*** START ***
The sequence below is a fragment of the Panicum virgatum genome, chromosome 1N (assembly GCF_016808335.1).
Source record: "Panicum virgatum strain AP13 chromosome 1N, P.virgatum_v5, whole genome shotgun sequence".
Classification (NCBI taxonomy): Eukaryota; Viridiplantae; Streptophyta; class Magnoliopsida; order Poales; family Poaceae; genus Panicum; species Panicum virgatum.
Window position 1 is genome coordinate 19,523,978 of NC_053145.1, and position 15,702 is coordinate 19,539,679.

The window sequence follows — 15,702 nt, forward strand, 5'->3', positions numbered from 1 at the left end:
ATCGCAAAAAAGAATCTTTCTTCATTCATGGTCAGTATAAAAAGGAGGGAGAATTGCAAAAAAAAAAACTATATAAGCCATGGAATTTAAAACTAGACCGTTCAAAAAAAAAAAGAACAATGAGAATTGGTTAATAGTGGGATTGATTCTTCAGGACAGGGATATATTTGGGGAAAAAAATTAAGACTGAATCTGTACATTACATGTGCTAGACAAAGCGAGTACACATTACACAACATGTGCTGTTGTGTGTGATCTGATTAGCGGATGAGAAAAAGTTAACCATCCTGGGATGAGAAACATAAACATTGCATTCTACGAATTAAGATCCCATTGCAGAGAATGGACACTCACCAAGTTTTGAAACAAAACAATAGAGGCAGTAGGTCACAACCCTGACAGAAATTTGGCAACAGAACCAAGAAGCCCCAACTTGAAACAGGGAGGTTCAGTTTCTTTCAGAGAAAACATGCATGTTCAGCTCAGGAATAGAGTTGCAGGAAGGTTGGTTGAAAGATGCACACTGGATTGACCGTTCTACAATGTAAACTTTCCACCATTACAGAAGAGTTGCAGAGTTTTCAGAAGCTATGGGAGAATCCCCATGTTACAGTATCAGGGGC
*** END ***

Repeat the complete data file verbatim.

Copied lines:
The sequence below is a fragment of the Panicum virgatum genome, chromosome 1N (assembly GCF_016808335.1).
Source record: "Panicum virgatum strain AP13 chromosome 1N, P.virgatum_v5, whole genome shotgun sequence".
Classification (NCBI taxonomy): Eukaryota; Viridiplantae; Streptophyta; class Magnoliopsida; order Poales; family Poaceae; genus Panicum; species Panicum virgatum.
Window position 1 is genome coordinate 19,523,978 of NC_053145.1, and position 15,702 is coordinate 19,539,679.

The window sequence follows — 15,702 nt, forward strand, 5'->3', positions numbered from 1 at the left end:
ATCGCAAAAAAGAATCTTTCTTCATTCATGGTCAGTATAAAAAGGAGGGAGAATTGCAAAAAAAAAAACTATATAAGCCATGGAATTTAAAACTAGACCGTTCAAAAAAAAAAAGAACAATGAGAATTGGTTAATAGTGGGATTGATTCTTCAGGACAGGGATATATTTGGGGAAAAAAATTAAGACTGAATCTGTACATTACATGTGCTAGACAAAGCGAGTACACATTACACAACATGTGCTGTTGTGTGTGATCTGATTAGCGGATGAGAAAAAGTTAACCATCCTGGGATGAGAAACATAAACATTGCATTCTACGAATTAAGATCCCATTGCAGAGAATGGACACTCACCAAGTTTTGAAACAAAACAATAGAGGCAGTAGGTCACAACCCTGACAGAAATTTGGCAACAGAACCAAGAAGCCCCAACTTGAAACAGGGAGGTTCAGTTTCTTTCAGAGAAAACATGCATGTTCAGCTCAGGAATAGAGTTGCAGGAAGGTTGGTTGAAAGATGCACACTGGATTGACCGTTCTACAATGTAAACTTTCCACCATTACAGAAGAGTTGCAGAGTTTTCAGAAGCTATGGGAGAATCCCCATGTTACAGTATCAGGGGC